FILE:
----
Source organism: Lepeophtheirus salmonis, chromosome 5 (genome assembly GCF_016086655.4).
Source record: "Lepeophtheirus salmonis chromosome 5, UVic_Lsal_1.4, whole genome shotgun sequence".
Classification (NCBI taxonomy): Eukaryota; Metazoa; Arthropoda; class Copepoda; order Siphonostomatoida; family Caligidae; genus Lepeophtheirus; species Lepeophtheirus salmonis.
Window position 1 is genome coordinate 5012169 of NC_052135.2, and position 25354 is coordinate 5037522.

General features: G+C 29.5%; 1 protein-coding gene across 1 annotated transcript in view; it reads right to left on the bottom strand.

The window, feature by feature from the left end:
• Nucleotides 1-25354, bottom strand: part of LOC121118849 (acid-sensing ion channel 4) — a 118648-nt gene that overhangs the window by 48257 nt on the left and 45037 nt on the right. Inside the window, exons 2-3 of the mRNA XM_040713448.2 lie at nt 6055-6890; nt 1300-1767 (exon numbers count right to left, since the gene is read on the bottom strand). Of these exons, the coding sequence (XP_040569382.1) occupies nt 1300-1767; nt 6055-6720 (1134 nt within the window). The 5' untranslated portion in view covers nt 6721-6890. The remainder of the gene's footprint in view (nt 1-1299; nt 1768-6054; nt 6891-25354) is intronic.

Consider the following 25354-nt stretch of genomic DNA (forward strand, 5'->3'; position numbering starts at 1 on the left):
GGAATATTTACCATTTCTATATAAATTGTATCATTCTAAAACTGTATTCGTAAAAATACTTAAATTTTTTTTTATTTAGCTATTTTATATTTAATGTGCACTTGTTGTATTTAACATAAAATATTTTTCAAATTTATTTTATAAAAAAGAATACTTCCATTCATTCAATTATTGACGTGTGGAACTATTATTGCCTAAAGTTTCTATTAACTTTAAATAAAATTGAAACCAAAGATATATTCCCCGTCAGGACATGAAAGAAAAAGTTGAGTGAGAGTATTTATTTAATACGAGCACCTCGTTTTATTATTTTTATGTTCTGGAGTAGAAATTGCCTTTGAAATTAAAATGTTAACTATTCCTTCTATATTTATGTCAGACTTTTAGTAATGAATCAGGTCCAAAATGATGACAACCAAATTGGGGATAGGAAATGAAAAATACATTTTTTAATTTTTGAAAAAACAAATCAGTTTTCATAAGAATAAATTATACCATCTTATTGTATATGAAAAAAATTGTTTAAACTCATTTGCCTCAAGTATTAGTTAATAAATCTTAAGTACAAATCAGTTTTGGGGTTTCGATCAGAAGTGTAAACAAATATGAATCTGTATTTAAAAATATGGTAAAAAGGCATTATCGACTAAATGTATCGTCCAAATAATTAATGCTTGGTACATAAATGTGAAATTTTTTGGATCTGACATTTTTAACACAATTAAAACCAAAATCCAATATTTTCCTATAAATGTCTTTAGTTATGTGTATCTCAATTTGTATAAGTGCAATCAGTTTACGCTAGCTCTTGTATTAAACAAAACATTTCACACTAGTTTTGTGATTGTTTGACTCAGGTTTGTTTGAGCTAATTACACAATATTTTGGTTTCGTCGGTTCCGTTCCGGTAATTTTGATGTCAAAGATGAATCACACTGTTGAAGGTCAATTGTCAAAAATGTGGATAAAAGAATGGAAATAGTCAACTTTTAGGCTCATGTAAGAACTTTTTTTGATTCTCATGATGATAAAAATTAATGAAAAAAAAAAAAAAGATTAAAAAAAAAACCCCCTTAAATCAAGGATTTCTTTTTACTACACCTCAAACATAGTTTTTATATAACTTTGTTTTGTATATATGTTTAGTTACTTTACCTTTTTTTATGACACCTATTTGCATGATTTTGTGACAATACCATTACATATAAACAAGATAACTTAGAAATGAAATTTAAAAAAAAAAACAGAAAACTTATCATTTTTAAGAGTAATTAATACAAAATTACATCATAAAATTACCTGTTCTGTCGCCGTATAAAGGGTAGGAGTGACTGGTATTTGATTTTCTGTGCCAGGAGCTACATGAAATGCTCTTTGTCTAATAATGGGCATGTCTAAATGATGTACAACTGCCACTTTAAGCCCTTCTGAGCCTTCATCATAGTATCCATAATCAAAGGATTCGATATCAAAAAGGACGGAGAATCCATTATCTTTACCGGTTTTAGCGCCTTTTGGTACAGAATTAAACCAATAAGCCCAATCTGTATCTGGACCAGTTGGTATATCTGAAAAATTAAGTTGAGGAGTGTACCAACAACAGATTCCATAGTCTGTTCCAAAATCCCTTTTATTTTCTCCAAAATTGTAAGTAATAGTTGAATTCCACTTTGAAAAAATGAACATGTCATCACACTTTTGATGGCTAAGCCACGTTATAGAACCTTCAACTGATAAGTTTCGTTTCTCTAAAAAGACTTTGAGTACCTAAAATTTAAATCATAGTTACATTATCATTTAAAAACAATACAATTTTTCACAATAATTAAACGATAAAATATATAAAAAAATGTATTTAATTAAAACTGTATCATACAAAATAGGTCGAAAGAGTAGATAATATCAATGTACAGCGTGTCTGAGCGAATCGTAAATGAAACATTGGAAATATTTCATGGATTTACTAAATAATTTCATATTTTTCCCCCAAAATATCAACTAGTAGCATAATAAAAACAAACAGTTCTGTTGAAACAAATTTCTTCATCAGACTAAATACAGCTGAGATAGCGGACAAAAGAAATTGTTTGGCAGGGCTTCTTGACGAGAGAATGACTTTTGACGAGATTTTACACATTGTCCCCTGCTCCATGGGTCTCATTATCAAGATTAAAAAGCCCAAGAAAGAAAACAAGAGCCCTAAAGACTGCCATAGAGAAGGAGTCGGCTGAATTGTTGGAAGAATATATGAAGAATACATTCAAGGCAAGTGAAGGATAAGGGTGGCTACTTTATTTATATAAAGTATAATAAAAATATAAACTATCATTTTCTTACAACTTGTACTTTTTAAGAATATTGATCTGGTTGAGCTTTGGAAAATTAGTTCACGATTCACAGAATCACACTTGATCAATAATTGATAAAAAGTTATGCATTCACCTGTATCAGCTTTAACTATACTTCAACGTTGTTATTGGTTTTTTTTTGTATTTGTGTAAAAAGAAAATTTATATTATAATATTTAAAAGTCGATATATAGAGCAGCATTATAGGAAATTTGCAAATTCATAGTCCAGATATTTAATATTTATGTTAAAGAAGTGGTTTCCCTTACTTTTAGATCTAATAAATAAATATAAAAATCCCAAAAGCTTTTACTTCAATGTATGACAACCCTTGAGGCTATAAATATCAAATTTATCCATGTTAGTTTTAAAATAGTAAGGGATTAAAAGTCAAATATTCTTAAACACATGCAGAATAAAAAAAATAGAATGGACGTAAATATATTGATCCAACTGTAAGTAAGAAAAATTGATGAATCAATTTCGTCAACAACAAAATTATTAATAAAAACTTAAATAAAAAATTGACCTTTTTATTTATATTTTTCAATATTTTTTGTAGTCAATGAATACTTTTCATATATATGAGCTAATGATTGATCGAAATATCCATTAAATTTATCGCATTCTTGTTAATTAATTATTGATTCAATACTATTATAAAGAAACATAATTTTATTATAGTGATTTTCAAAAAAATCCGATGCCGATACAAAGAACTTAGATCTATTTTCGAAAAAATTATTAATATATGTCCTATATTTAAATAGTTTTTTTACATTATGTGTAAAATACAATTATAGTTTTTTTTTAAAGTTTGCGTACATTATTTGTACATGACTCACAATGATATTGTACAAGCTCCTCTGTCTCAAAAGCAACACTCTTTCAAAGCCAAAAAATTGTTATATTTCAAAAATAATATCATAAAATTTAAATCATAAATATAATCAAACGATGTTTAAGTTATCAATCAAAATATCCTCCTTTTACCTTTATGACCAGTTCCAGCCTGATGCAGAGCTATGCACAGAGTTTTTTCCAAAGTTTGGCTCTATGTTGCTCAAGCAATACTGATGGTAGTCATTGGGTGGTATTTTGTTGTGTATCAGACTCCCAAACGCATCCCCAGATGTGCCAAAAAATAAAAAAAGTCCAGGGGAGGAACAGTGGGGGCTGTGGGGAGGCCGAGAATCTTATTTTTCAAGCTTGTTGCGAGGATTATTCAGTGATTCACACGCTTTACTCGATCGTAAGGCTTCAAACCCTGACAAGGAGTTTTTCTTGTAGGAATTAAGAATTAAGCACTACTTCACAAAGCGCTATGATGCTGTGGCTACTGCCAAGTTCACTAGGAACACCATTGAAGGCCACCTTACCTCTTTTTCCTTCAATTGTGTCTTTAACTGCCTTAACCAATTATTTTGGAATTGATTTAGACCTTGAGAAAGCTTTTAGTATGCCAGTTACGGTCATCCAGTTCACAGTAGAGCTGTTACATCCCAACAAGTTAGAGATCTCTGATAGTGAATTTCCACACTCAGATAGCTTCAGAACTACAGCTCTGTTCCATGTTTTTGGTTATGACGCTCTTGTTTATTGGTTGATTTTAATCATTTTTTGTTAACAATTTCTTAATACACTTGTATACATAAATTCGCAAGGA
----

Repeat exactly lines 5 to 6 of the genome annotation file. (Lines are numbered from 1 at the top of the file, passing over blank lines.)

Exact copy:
General features: G+C 29.5%; 1 protein-coding gene across 1 annotated transcript in view; it reads right to left on the bottom strand.

The window, feature by feature from the left end: